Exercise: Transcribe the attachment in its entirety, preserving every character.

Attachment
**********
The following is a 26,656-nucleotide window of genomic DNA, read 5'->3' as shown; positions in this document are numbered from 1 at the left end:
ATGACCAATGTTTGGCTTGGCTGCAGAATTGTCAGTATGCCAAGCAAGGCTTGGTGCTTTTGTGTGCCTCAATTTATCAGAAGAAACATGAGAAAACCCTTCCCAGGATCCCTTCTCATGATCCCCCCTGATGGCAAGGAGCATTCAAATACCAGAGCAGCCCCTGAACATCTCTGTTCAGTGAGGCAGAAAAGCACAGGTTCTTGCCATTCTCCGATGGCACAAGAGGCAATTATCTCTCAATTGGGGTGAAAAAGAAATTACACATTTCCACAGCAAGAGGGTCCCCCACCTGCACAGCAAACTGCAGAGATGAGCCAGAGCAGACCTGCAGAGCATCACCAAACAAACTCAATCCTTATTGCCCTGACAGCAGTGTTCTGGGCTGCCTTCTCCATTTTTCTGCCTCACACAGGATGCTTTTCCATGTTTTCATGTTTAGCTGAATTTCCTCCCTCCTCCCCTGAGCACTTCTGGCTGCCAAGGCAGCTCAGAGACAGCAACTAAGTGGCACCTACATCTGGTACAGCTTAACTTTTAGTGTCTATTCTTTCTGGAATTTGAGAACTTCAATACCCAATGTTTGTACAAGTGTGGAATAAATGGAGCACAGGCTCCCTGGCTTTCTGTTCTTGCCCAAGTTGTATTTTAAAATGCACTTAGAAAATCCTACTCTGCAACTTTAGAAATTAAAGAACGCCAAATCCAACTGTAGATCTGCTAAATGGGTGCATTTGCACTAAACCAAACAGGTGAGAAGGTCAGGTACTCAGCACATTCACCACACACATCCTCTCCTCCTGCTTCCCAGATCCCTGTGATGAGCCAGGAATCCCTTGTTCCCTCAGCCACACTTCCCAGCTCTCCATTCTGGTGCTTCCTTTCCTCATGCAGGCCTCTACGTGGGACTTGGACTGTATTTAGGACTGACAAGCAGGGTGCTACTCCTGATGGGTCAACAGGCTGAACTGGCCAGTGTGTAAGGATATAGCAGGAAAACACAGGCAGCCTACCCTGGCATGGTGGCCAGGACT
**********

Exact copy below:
The following is a 26,656-nucleotide window of genomic DNA, read 5'->3' as shown; positions in this document are numbered from 1 at the left end:
ATGACCAATGTTTGGCTTGGCTGCAGAATTGTCAGTATGCCAAGCAAGGCTTGGTGCTTTTGTGTGCCTCAATTTATCAGAAGAAACATGAGAAAACCCTTCCCAGGATCCCTTCTCATGATCCCCCCTGATGGCAAGGAGCATTCAAATACCAGAGCAGCCCCTGAACATCTCTGTTCAGTGAGGCAGAAAAGCACAGGTTCTTGCCATTCTCCGATGGCACAAGAGGCAATTATCTCTCAATTGGGGTGAAAAAGAAATTACACATTTCCACAGCAAGAGGGTCCCCCACCTGCACAGCAAACTGCAGAGATGAGCCAGAGCAGACCTGCAGAGCATCACCAAACAAACTCAATCCTTATTGCCCTGACAGCAGTGTTCTGGGCTGCCTTCTCCATTTTTCTGCCTCACACAGGATGCTTTTCCATGTTTTCATGTTTAGCTGAATTTCCTCCCTCCTCCCCTGAGCACTTCTGGCTGCCAAGGCAGCTCAGAGACAGCAACTAAGTGGCACCTACATCTGGTACAGCTTAACTTTTAGTGTCTATTCTTTCTGGAATTTGAGAACTTCAATACCCAATGTTTGTACAAGTGTGGAATAAATGGAGCACAGGCTCCCTGGCTTTCTGTTCTTGCCCAAGTTGTATTTTAAAATGCACTTAGAAAATCCTACTCTGCAACTTTAGAAATTAAAGAACGCCAAATCCAACTGTAGATCTGCTAAATGGGTGCATTTGCACTAAACCAAACAGGTGAGAAGGTCAGGTACTCAGCACATTCACCACACACATCCTCTCCTCCTGCTTCCCAGATCCCTGTGATGAGCCAGGAATCCCTTGTTCCCTCAGCCACACTTCCCAGCTCTCCATTCTGGTGCTTCCTTTCCTCATGCAGGCCTCTACGTGGGACTTGGACTGTATTTAGGACTGACAAGCAGGGTGCTACTCCTGATGGGTCAACAGGCTGAACTGGCCAGTGTGTAAGGATATAGCAGGAAAACACAGGCAGCCTACCCTGGCATGGTGGCCAGGACT